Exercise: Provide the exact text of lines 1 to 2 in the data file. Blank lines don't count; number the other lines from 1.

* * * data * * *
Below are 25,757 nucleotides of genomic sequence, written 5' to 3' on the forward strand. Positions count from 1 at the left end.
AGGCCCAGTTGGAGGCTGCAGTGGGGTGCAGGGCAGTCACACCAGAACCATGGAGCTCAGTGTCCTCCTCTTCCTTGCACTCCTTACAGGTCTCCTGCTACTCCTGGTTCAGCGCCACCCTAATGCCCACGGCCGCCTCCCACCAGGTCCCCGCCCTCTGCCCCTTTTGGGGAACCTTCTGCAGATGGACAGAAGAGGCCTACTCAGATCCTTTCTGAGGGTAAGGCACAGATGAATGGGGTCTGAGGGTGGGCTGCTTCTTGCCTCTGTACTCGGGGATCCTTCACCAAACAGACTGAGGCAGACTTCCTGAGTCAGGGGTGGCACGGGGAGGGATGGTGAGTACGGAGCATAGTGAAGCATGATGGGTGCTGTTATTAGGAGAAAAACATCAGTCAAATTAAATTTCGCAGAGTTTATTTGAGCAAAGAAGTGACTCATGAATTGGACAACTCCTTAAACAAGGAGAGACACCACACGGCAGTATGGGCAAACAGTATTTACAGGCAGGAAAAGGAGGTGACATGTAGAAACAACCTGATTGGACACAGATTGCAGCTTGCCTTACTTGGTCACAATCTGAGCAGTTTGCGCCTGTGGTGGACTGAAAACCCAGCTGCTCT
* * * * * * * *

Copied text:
Below are 25,757 nucleotides of genomic sequence, written 5' to 3' on the forward strand. Positions count from 1 at the left end.
AGGCCCAGTTGGAGGCTGCAGTGGGGTGCAGGGCAGTCACACCAGAACCATGGAGCTCAGTGTCCTCCTCTTCCTTGCACTCCTTACAGGTCTCCTGCTACTCCTGGTTCAGCGCCACCCTAATGCCCACGGCCGCCTCCCACCAGGTCCCCGCCCTCTGCCCCTTTTGGGGAACCTTCTGCAGATGGACAGAAGAGGCCTACTCAGATCCTTTCTGAGGGTAAGGCACAGATGAATGGGGTCTGAGGGTGGGCTGCTTCTTGCCTCTGTACTCGGGGATCCTTCACCAAACAGACTGAGGCAGACTTCCTGAGTCAGGGGTGGCACGGGGAGGGATGGTGAGTACGGAGCATAGTGAAGCATGATGGGTGCTGTTATTAGGAGAAAAACATCAGTCAAATTAAATTTCGCAGAGTTTATTTGAGCAAAGAAGTGACTCATGAATTGGACAACTCCTTAAACAAGGAGAGACACCACACGGCAGTATGGGCAAACAGTATTTACAGGCAGGAAAAGGAGGTGACATGTAGAAACAACCTGATTGGACACAGATTGCAGCTTGCCTTACTTGGTCACAATCTGAGCAGTTTGCGCCTGTGGTGGACTGAAAACCCAGCTGCTCT